Nearly every August I feel compelled to try to make a pie. And nearly every August I’m a tad disappointed. I don’t make the prettiest pies, nor the best tasting. However, I’m also reminded that by mixing butter, sugar, and fruit, you can never go entirely wrong.
You may not take home a blue ribbon from the state fair, but the mere act of persevering – of trying yet again – can be satisfaction enough.
I know this. I get it. And yet I still believe that one of these years I’m going to get it “right.” Let’s call it the Perfection part of my brain versus the Equanimity part of my brain. They duke it out. And then I try, try again.
I like that I keep trying. It endears me to me.
(“What endears you to you?” I asked my kids just now. “That I’m weird,” says Bella. “The bump on my leg,” says Tobey.”)
Trying again and again at crow pose. Trying again and again on the page. Trying again and again to figure out the best way to deal with my son’s tantrums.
I can get really bleak about it, very “woe-is-me” and “why-couldn’t-I-have-been-an-accountant?”
Perseverance is equal parts tenacity and attitude. I think of parenting and how what can feel bloody impossible one day is just plain funny the next. Or a yoga pose that was impossible is suddenly within reach (by god – I did an assisted back drop just this week!). This is true with writing, too. Sometimes I just have to write – it gives me such pleasure and helps me to sort it all out. But the current state of publishing means you have to be a perseverance junkie to actually want to make any kind of living do this. I can get really bleak about it, very “woe-is-me” and “why-couldn’t-I-have-been-an-accountant?” It’s all I can do some weeks to put my fingers to the keyboard and believe that what I do matters even a little to someone else. Writing at this point in history – this Kindle, post-novel moment – often seems like a decadent hobby from an earlier century. Just call me Jane.
But then I do some yoga, and I want to write. Then I fold stacks of laundry and cook noodles, and I need to write. And the writing leads me back to the yoga. And the yoga helps me to enjoy my kids more. And it circles round and round.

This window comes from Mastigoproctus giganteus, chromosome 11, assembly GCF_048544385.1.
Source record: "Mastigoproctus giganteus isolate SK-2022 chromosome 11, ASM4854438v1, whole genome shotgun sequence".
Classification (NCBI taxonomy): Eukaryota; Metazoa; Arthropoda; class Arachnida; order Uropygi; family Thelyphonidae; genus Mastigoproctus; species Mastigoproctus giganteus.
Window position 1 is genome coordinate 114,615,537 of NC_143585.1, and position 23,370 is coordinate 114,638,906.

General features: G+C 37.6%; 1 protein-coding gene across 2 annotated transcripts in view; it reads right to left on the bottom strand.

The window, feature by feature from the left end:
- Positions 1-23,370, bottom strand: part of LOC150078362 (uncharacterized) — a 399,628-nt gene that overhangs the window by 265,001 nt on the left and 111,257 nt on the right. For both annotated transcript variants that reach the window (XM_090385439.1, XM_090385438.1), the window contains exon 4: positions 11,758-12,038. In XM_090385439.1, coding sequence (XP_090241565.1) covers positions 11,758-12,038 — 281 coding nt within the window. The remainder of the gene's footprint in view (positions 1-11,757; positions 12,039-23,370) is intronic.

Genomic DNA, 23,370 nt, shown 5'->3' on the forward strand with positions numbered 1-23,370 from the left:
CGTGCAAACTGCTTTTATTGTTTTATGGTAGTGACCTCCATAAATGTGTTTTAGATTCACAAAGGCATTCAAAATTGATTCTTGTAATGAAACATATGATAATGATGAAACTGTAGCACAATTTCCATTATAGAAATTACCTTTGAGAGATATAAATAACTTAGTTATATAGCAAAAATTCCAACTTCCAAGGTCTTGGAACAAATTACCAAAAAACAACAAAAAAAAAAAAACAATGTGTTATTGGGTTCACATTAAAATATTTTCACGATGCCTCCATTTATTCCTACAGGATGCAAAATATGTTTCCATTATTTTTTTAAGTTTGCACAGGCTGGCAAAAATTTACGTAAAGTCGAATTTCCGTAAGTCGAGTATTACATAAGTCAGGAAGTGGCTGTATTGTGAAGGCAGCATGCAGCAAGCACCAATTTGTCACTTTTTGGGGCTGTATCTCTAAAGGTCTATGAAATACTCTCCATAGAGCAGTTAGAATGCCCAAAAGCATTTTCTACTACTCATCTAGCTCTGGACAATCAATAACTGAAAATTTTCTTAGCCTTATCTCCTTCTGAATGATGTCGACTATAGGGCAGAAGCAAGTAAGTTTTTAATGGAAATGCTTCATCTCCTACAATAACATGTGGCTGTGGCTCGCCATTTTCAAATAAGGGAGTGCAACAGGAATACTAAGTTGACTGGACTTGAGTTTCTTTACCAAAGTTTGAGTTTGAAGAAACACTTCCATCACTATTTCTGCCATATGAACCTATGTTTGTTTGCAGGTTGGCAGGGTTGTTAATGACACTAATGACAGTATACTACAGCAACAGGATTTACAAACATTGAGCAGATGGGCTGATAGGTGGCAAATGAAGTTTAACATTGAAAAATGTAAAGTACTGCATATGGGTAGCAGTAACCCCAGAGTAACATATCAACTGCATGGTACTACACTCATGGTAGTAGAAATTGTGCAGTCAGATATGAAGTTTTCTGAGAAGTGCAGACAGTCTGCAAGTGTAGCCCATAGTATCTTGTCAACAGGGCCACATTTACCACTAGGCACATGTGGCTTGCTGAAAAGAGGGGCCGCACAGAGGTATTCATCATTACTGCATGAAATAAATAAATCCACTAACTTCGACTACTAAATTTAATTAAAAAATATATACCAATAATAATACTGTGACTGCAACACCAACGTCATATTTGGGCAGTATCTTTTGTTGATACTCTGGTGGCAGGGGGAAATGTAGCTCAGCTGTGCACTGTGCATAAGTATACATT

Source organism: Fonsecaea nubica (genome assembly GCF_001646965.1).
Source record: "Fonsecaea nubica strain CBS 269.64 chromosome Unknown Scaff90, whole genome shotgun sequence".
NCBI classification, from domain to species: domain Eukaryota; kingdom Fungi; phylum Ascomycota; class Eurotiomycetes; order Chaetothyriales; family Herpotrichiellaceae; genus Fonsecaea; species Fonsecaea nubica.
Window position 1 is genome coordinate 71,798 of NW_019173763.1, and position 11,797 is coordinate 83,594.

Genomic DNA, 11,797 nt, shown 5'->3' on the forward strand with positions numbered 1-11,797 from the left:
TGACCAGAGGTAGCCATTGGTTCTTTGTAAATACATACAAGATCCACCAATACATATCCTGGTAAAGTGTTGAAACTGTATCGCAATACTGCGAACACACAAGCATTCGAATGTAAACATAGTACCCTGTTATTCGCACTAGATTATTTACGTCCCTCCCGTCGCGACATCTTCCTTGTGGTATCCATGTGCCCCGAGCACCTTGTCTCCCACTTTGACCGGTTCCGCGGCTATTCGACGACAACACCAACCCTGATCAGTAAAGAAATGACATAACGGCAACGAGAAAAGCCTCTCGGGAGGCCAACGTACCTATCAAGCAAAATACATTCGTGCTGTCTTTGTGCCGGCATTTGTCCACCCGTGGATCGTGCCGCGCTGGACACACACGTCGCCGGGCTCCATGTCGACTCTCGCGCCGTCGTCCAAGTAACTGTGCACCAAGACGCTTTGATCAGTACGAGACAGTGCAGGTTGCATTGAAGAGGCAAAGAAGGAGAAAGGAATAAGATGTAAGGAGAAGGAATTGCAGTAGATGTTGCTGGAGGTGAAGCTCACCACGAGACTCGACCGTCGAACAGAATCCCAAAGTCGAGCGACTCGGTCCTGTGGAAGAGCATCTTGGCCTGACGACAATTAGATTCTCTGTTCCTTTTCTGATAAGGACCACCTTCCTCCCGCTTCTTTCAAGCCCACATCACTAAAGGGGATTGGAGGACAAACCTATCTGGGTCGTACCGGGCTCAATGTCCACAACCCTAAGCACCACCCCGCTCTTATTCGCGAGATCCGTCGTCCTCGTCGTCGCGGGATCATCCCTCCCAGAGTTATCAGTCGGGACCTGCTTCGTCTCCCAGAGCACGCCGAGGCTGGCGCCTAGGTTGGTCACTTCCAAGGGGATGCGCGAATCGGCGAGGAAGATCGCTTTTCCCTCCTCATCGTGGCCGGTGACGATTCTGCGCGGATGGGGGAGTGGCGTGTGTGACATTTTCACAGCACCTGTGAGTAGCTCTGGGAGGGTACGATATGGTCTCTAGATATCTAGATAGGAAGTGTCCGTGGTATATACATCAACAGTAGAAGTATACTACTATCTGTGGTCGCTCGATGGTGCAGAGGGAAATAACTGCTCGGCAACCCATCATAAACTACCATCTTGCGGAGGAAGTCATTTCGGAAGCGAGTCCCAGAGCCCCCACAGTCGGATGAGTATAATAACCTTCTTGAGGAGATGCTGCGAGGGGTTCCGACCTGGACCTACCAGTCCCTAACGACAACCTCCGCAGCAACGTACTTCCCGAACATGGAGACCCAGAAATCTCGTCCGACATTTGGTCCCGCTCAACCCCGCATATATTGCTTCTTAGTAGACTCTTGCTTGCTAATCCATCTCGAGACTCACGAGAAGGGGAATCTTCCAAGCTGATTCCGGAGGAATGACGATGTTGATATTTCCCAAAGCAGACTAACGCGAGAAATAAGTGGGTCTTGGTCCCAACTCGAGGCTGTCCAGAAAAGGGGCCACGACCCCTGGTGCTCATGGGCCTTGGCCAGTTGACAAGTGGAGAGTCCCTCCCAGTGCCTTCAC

August is also the time when I preserve summer. Or I try to. You can never really capture its sticky sweetness. I put corn and peaches in the freezer, already thinking wistfully of the day in early December when I’ll unpack the final bag from its frosty hiding place. I buy a palette of tomatoes and boil off their skins, mush them, cook them down and then can them. I never have the perseverance to do much more than about a dozen jars, but those jars are little gems that get me through the coldest days.
Watching my kids walk into school today – the beginning of fourth and second grades – I also had a longing to preserve them. To remember them just now, just so. I can’t stick them in jars or press them between wax paper, of course. As much as I want to scream, Don’t change! I also take pleasure in knowing that they will. I hold my breath and wait to see what will happen next.
September will be here soon, and October before you know it. The peaches will soon stop appearing at the grocery store. The kids will outgrow the tennis shoes that fit a month ago. One yoga pose will meld into the next. And, yes, the pie gets eaten.
I can’t preserve anything without thinking of this Greg Brown song. “Taste a little of the summer…grandma’s put it all in jars.”